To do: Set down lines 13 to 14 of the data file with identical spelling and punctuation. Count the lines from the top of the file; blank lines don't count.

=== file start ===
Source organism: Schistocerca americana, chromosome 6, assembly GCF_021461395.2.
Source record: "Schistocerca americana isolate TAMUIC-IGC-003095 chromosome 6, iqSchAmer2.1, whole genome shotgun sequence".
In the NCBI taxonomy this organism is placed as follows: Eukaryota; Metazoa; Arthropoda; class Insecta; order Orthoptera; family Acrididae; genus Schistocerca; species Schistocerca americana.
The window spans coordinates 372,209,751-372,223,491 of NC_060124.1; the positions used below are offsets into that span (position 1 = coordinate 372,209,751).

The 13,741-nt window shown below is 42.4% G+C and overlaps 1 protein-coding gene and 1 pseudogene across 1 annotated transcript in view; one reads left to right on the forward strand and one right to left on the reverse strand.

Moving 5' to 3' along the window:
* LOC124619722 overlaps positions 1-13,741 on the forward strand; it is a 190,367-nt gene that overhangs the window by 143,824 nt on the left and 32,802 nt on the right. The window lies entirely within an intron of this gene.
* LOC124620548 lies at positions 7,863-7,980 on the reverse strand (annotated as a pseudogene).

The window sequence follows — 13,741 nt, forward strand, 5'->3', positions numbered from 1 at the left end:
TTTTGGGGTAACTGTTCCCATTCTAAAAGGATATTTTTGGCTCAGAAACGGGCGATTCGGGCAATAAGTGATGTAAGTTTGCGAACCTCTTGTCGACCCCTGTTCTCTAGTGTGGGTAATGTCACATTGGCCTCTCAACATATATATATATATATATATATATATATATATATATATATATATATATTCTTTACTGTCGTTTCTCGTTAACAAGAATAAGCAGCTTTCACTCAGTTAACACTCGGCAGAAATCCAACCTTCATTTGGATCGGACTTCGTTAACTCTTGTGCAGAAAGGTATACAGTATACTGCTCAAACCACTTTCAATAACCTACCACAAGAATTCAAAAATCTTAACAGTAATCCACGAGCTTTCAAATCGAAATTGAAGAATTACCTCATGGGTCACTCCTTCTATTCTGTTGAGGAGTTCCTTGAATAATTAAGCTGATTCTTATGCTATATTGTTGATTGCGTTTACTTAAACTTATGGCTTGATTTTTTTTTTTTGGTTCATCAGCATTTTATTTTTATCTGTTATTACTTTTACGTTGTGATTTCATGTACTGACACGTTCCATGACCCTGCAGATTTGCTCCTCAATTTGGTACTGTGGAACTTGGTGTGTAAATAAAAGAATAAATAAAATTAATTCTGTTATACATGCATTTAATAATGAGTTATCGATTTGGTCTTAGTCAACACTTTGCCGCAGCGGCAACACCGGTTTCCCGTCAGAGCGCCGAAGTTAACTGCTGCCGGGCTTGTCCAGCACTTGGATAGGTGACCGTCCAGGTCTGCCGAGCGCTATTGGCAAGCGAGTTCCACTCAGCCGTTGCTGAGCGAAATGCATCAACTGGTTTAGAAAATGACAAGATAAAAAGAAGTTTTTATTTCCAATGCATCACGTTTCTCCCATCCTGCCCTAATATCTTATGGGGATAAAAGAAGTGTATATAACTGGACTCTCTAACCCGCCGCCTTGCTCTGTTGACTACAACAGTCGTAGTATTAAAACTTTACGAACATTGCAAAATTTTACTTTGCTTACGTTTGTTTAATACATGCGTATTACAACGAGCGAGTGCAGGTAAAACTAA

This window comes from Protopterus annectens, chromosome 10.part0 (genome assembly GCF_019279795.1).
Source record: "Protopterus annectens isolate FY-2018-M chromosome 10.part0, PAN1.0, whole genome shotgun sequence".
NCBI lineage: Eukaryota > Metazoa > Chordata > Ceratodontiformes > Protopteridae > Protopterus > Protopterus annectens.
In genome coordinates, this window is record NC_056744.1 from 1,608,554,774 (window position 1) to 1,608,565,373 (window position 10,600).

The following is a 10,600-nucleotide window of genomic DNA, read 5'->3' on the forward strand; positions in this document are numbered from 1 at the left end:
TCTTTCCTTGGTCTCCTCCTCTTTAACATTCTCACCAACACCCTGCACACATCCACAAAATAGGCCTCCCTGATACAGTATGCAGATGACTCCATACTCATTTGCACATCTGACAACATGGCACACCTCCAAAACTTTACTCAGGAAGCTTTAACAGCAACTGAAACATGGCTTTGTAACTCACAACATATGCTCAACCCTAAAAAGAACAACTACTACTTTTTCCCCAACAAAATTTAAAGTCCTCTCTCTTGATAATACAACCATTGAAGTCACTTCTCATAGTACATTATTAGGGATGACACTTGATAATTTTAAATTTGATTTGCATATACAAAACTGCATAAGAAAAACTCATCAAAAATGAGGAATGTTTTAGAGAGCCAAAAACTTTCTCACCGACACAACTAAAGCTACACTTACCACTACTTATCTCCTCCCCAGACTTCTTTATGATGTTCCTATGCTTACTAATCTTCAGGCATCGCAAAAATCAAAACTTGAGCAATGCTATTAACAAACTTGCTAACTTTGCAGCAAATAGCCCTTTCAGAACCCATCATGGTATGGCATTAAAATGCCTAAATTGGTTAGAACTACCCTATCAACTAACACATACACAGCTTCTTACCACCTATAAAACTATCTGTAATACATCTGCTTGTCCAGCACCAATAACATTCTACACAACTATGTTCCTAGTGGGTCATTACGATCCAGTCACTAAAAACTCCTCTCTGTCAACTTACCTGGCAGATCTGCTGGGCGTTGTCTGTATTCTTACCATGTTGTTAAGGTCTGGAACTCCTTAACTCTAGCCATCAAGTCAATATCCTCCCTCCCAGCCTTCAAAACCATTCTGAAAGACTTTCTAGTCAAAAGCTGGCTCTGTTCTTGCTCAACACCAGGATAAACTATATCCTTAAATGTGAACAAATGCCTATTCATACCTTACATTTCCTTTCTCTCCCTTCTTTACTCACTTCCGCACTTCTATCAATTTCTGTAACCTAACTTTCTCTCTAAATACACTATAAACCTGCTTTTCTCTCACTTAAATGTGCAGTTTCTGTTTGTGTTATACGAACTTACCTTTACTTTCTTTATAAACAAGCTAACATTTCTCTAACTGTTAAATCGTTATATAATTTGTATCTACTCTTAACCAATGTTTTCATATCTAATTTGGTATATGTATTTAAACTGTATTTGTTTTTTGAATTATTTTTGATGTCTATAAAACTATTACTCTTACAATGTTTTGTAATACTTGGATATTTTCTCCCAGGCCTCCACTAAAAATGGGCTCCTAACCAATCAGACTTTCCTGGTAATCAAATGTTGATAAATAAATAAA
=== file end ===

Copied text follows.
NCBI lineage: Eukaryota > Metazoa > Chordata > Ceratodontiformes > Protopteridae > Protopterus > Protopterus annectens.
In genome coordinates, this window is record NC_056744.1 from 1,608,554,774 (window position 1) to 1,608,565,373 (window position 10,600).